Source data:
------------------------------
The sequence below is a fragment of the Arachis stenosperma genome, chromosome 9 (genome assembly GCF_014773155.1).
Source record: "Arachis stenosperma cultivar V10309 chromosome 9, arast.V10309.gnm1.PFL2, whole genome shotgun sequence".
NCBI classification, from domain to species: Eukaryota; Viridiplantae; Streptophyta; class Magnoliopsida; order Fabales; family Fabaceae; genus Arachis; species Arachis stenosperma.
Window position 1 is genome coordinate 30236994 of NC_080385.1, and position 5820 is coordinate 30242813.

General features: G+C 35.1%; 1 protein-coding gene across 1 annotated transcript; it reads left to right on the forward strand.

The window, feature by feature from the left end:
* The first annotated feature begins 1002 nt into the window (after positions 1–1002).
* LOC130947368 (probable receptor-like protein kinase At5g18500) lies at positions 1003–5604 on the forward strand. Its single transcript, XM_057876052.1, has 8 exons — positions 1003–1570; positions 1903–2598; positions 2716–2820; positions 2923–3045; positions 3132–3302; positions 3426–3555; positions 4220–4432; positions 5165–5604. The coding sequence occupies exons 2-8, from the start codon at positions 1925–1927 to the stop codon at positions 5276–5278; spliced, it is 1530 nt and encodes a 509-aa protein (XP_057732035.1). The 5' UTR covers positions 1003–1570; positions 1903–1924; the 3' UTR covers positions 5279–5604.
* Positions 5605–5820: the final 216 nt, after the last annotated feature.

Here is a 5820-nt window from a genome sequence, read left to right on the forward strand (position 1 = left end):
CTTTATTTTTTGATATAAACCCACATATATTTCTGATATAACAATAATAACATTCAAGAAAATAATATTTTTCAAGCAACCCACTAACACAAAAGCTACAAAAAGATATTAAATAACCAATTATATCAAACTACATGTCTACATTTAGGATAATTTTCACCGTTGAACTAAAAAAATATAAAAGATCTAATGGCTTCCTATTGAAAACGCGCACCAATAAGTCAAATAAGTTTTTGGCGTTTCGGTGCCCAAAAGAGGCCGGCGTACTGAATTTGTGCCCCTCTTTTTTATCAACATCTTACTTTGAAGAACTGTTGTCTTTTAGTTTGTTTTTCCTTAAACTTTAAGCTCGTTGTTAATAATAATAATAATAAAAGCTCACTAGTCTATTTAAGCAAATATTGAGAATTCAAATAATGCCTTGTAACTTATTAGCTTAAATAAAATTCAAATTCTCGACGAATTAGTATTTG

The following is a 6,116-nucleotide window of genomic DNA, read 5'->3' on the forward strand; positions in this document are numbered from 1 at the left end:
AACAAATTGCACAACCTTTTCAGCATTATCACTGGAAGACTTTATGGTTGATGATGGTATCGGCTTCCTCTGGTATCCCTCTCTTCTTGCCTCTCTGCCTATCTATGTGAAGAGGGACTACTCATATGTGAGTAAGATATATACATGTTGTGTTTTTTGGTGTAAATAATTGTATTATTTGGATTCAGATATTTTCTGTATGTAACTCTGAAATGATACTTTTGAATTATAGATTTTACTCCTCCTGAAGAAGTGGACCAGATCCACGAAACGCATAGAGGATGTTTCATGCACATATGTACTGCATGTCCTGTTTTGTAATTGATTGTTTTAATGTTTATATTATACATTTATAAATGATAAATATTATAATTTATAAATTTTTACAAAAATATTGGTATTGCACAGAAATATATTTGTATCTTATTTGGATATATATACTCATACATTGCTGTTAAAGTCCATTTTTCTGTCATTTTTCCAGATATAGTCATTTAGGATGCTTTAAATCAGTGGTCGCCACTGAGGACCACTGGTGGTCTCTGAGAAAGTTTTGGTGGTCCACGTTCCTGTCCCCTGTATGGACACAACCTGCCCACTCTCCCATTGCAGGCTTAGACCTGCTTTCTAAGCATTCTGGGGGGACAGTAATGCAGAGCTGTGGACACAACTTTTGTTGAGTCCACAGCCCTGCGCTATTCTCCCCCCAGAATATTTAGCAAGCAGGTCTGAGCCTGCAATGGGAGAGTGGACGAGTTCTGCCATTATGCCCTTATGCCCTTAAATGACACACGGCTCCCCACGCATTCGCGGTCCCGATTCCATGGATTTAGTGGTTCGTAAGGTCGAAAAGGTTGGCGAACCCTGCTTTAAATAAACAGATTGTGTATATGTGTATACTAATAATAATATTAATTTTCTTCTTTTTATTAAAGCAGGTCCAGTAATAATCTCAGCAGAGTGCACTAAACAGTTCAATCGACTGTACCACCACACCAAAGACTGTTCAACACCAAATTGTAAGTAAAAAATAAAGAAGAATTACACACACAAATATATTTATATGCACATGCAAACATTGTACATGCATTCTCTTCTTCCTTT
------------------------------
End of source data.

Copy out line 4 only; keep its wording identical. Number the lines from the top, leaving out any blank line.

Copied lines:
Window position 1 is genome coordinate 30236994 of NC_080385.1, and position 5820 is coordinate 30242813.